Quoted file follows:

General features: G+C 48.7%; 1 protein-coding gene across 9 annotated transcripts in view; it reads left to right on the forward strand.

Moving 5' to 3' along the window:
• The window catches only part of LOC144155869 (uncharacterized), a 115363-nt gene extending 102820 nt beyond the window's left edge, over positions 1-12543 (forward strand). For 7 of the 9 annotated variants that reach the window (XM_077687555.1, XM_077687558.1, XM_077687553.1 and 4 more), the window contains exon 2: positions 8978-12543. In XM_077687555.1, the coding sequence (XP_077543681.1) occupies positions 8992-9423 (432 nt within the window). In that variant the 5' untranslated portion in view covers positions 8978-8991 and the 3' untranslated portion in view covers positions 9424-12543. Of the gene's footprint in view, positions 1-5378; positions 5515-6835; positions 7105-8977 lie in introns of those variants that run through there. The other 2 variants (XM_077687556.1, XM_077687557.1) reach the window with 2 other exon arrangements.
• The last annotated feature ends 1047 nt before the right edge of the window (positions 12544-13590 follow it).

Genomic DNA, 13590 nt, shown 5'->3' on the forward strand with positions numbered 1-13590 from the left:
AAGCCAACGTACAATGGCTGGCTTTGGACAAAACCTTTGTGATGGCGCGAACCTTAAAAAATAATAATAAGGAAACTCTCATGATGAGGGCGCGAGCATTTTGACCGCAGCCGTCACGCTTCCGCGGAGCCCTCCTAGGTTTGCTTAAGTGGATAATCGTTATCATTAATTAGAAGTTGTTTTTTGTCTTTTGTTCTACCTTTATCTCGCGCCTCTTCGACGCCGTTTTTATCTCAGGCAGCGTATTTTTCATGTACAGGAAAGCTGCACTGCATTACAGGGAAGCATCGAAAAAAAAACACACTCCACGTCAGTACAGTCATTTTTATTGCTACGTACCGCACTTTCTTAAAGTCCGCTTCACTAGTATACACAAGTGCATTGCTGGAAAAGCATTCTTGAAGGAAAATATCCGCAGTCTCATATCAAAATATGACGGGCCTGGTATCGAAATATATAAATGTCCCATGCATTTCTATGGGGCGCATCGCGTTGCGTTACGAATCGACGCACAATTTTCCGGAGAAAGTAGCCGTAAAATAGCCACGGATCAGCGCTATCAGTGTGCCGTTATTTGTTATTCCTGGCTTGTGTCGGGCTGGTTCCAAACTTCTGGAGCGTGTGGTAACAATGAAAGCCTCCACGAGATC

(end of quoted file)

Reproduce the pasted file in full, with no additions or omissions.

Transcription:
General features: G+C 48.7%; 1 protein-coding gene across 9 annotated transcripts in view; it reads left to right on the forward strand.

Moving 5' to 3' along the window:
• The window catches only part of LOC144155869 (uncharacterized), a 115363-nt gene extending 102820 nt beyond the window's left edge, over positions 1-12543 (forward strand). For 7 of the 9 annotated variants that reach the window (XM_077687555.1, XM_077687558.1, XM_077687553.1 and 4 more), the window contains exon 2: positions 8978-12543. In XM_077687555.1, the coding sequence (XP_077543681.1) occupies positions 8992-9423 (432 nt within the window). In that variant the 5' untranslated portion in view covers positions 8978-8991 and the 3' untranslated portion in view covers positions 9424-12543. Of the gene's footprint in view, positions 1-5378; positions 5515-6835; positions 7105-8977 lie in introns of those variants that run through there. The other 2 variants (XM_077687556.1, XM_077687557.1) reach the window with 2 other exon arrangements.
• The last annotated feature ends 1047 nt before the right edge of the window (positions 12544-13590 follow it).

Genomic DNA, 13590 nt, shown 5'->3' on the forward strand with positions numbered 1-13590 from the left:
AAGCCAACGTACAATGGCTGGCTTTGGACAAAACCTTTGTGATGGCGCGAACCTTAAAAAATAATAATAAGGAAACTCTCATGATGAGGGCGCGAGCATTTTGACCGCAGCCGTCACGCTTCCGCGGAGCCCTCCTAGGTTTGCTTAAGTGGATAATCGTTATCATTAATTAGAAGTTGTTTTTTGTCTTTTGTTCTACCTTTATCTCGCGCCTCTTCGACGCCGTTTTTATCTCAGGCAGCGTATTTTTCATGTACAGGAAAGCTGCACTGCATTACAGGGAAGCATCGAAAAAAAAACACACTCCACGTCAGTACAGTCATTTTTATTGCTACGTACCGCACTTTCTTAAAGTCCGCTTCACTAGTATACACAAGTGCATTGCTGGAAAAGCATTCTTGAAGGAAAATATCCGCAGTCTCATATCAAAATATGACGGGCCTGGTATCGAAATATATAAATGTCCCATGCATTTCTATGGGGCGCATCGCGTTGCGTTACGAATCGACGCACAATTTTCCGGAGAAAGTAGCCGTAAAATAGCCACGGATCAGCGCTATCAGTGTGCCGTTATTTGTTATTCCTGGCTTGTGTCGGGCTGGTTCCAAACTTCTGGAGCGTGTGGTAACAATGAAAGCCTCCACGAGATC